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Minister Cabraal says lockdowns as devastating as Covid-19



By Shamindra Ferdinando

State Minister of Money and Capital Market and State Enterprise Reforms Ajith Nivard Cabraal says that in spite pressure mounting on the govenrment to extend the current lockdown further, it should tread cautiously.

State Minister Cabraal, who served as the Governor of the Central Bank, from 2006 to 2015, said that lockdowns caused irreparable damage at a time the national economy was under severe pressure due to Covid-19. The lockdowns could be quite devastating and inflict unbearable losses on the economy, he noted.

Cabraal pointed out that those who relentlessly pushed for lockdowns didn’t take into consideration other vital factors. He said the people should strictly follow health guidelines and get vaccinated, as quickly as possible.

In addition to State Minister Cabraal, Aviation Minister and SLPP strongman in Gampaha, Prasanna Ranatunga, also opposed the lockdown.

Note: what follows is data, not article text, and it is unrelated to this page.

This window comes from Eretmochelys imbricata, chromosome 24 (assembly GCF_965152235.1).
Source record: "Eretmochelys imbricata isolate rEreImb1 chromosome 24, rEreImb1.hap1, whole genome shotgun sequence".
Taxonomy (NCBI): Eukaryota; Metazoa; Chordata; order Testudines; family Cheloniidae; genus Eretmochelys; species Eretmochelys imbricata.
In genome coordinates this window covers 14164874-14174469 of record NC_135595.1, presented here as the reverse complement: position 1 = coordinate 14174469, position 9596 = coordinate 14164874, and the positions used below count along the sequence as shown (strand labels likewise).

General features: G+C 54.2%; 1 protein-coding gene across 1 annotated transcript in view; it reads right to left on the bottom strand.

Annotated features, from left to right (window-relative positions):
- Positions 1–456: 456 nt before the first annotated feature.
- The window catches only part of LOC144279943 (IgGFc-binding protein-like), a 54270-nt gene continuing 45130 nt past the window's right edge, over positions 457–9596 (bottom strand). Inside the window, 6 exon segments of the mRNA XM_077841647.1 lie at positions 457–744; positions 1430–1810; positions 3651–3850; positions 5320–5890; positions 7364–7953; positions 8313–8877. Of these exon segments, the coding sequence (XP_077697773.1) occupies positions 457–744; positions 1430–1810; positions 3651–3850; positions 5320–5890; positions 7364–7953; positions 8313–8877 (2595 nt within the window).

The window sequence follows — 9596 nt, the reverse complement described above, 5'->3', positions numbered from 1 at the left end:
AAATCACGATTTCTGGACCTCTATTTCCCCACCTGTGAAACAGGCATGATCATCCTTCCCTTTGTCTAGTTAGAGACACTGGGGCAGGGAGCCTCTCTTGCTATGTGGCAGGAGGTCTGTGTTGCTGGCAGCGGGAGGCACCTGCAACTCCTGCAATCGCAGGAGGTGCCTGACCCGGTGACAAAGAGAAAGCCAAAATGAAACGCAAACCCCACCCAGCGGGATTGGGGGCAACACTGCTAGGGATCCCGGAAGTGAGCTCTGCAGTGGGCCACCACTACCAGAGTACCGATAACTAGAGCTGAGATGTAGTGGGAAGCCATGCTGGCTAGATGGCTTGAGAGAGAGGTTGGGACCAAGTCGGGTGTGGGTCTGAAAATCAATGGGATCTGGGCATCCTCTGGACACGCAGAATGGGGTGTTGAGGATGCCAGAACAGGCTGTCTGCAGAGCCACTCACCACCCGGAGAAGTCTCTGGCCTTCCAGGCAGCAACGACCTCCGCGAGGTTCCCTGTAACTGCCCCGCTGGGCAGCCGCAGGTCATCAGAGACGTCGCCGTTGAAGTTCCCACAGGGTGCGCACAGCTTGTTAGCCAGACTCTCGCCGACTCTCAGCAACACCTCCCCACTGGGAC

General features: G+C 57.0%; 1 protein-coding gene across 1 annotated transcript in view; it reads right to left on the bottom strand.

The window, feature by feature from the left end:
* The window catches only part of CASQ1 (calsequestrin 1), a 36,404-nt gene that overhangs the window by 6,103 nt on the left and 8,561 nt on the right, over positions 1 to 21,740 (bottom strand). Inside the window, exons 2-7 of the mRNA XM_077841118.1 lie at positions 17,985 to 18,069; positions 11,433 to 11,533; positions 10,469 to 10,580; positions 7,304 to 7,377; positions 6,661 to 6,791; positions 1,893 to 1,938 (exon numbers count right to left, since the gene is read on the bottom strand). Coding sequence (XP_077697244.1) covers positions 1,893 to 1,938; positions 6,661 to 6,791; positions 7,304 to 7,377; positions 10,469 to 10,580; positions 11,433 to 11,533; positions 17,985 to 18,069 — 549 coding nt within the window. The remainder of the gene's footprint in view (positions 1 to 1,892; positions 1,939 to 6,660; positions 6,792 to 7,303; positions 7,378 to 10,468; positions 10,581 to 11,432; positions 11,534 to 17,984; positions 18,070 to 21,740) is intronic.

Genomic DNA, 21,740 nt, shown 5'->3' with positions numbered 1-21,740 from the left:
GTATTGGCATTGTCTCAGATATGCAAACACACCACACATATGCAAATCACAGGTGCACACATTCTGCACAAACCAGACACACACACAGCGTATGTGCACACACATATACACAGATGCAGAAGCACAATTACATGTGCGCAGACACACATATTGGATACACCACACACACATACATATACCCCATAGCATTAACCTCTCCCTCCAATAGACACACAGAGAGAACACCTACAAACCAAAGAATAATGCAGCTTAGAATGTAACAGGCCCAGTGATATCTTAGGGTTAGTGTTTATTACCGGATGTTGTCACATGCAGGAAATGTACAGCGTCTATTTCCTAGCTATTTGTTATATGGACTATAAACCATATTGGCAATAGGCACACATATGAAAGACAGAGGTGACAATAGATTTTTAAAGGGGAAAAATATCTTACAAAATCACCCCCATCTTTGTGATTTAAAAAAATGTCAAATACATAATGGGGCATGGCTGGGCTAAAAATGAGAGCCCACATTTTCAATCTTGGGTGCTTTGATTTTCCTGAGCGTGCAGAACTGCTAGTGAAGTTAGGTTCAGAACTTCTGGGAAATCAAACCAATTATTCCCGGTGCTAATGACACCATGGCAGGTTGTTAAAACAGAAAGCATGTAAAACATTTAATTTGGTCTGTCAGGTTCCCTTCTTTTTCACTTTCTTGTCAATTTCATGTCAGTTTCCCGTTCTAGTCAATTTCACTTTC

Noting that a section of the government, too, had called for the lockdown, State Minister Cabraal urged all stakeholders to examine the situation in its entirety without focusing on selected factors.

The Island: State Minister, you emphasised several times how lockdown undermined the national economy. You also pointed out difficulties caused by it. However, the government not only declared a lockdown on August 20 for ten days, but extended it till Sept 6. Did you ask/advise the administration against it?

State Minister: Medical authorities have been constantly requesting the lockdown of the country in order to deal with the pandemic. Unfortunately, the counter argument setting out the economic damage that is caused as a result of such closure has not been presented adequately. That is why it’s important that the facts, figures and impact of a lockdown are known and understood, so that more informed decisions can be made in the future.

The Island: In 2018 and 2019 govt collected over Rs 1,900 as revenue. But, that figure dropped to little over Rs 1,300 bn in 2020. Can you blame that on Covid because the Opposition says the government lost over Rs 500 bn by doing away with a spate of taxes on addition to the reduction of duty on sugar to 25 cents from Rs 50 per kilo?